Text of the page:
BP Adams announces millions to overhaul Brooklyn War Memorial, parks

July 30, 2015 By Mary Frost Brooklyn Daily Eagle
Shown from left, front row: María Roca, founder of Friends of Sunset Park, Brooklyn Parks Commissioner Kevin Jeffrey, U.S. Rep. Nydia Velázquez, a check recipient, Borough President Eric Adams, Deputy Brooklyn Borough President Diana Reyna, Prospect Park Alliance President Susan Donoghue, McGolrick Park representative, Korean War veteran. Left of BP Adams: Councilmember Carlos Menchaca. Right of BP Adams: Assemblymember Jo Anne Simon.
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Brooklyn veterans, elected officials and community groups joined Borough President Eric Adams at the Brooklyn War Memorial in Cadman Plaza Park on Thursday as he unveiled his plans to allocate almost $12 million to overhaul parks across Brooklyn.

Heading the to-do list was one million dollars to kick off the restoration of the War Memorial, dedicated to the more than 300,000 “heroic men and women of the borough of Brooklyn” who served in World War II.

“Brooklyn and New York City Parks are in dire need of capital investment,” Adams told the crowd gathered for the announcement. “We are doing what we can for one park at a time, one borough at a time.”

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“I’m extremely excited about the $1 million allocation to the Brooklyn War Memorial,” he said, adding that the funding would go towards a handicap access ramp “to finally get this War Memorial open.”

Adams tied the parks’ funding in with his One Brooklyn theme, saying parks benefit not only the health of all the borough’s children, but raise property values as well.

“Parks are the great equalizer,” Adams said.  “Parks become the backyard for all new Yorkers who don’t have one, and they turn people from someone living next door to you to your neighbor.”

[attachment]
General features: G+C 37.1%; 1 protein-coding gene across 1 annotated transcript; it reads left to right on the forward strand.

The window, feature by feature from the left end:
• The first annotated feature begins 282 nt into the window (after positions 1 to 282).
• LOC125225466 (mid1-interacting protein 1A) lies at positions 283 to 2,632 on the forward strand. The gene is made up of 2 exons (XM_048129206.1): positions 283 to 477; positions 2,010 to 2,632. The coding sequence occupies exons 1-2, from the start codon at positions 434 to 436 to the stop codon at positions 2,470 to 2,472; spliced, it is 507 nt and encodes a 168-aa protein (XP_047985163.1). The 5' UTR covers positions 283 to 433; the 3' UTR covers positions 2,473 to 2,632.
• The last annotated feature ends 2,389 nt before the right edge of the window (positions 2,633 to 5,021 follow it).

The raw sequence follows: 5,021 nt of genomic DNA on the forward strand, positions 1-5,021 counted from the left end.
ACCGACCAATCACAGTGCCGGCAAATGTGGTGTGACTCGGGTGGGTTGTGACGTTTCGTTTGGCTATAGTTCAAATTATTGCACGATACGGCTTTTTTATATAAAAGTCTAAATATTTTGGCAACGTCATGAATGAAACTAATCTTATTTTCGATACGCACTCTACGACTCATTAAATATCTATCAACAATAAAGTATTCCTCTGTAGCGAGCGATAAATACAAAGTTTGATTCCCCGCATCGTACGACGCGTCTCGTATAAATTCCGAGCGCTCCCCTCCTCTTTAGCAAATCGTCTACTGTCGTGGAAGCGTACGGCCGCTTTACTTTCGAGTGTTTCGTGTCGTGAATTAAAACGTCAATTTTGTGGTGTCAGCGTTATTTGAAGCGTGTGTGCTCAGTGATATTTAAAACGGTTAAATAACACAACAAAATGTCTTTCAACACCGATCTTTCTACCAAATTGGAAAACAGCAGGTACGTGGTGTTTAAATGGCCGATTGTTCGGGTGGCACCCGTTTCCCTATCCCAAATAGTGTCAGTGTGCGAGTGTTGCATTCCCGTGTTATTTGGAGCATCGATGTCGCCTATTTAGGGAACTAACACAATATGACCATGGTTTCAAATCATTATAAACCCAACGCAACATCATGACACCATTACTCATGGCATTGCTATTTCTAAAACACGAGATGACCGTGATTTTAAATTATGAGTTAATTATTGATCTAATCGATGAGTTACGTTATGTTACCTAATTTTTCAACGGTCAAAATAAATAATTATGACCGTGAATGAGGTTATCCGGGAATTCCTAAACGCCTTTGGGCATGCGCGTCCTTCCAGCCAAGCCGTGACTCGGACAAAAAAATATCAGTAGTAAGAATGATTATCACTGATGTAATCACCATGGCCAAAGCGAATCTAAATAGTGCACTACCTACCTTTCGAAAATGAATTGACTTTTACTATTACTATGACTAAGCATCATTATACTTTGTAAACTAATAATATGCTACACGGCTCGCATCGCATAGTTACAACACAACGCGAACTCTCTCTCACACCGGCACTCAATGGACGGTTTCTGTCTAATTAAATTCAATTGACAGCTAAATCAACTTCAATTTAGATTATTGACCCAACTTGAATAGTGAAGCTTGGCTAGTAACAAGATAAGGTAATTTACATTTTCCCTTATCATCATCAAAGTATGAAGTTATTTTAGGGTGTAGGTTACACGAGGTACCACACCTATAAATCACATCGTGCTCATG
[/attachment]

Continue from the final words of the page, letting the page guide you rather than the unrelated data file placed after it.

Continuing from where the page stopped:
The funding includes roughly $500,000 to jumpstart the Brooklyn Strand project; $500,000 for the Columbia Waterfront Greenway; $1 million to fix a deteriorated ball field at Fort Hamilton High School; $350,000 for tree guards and beautification; money to install night time lighting at Hope Ballfield in Bushwick; and thousands of dollars for repairs at Cyprus, McGolrick, St. Mary’s and Ennis parks and in Prospect Park.

Officials including U.S. Rep. Nydia Velázquez and Deputy Brooklyn Borough President Diana Reyna spoke of the importance of “taking back our parks,” which gratified Brooklyn Parks Commissioner Kevin Jeffrey.

“I’ve never heard elected officials speak so fluently about the importance of open space,” he laughed.

Jeffrey lauded Adams for directing more than $16 million into parks funding over the last two years – an amount that was leveraged into $36 million for capital projects across the borough.  “Let’s go build and renovate our parks,” he said.

Velázquez told the Brooklyn Eagle, “Today we are honoring the commitment Borough President Adams made to invest more public money in parks. I wish we in the federal government could have earmarks so we could bring some resources, but given the fact that that was eliminated, we are going to look into federal grants to be able to get some resources here.”

“We have for too long underfunded our parks,” Assemblymember Jo Anne Simon (Brooklyn Heights, Cobble Hill, Gowanus) told the Eagle. “In this particular case, this is the only WWII veterans’ memorial in Brooklyn. It’s a great space that so desperately needs some work. Unfortunately, there was some funding in the past that didn’t come through.  Now it’s 20 years later, with 20 years more wear and tear, and it’s not open to the public because of its condition — and it should be.”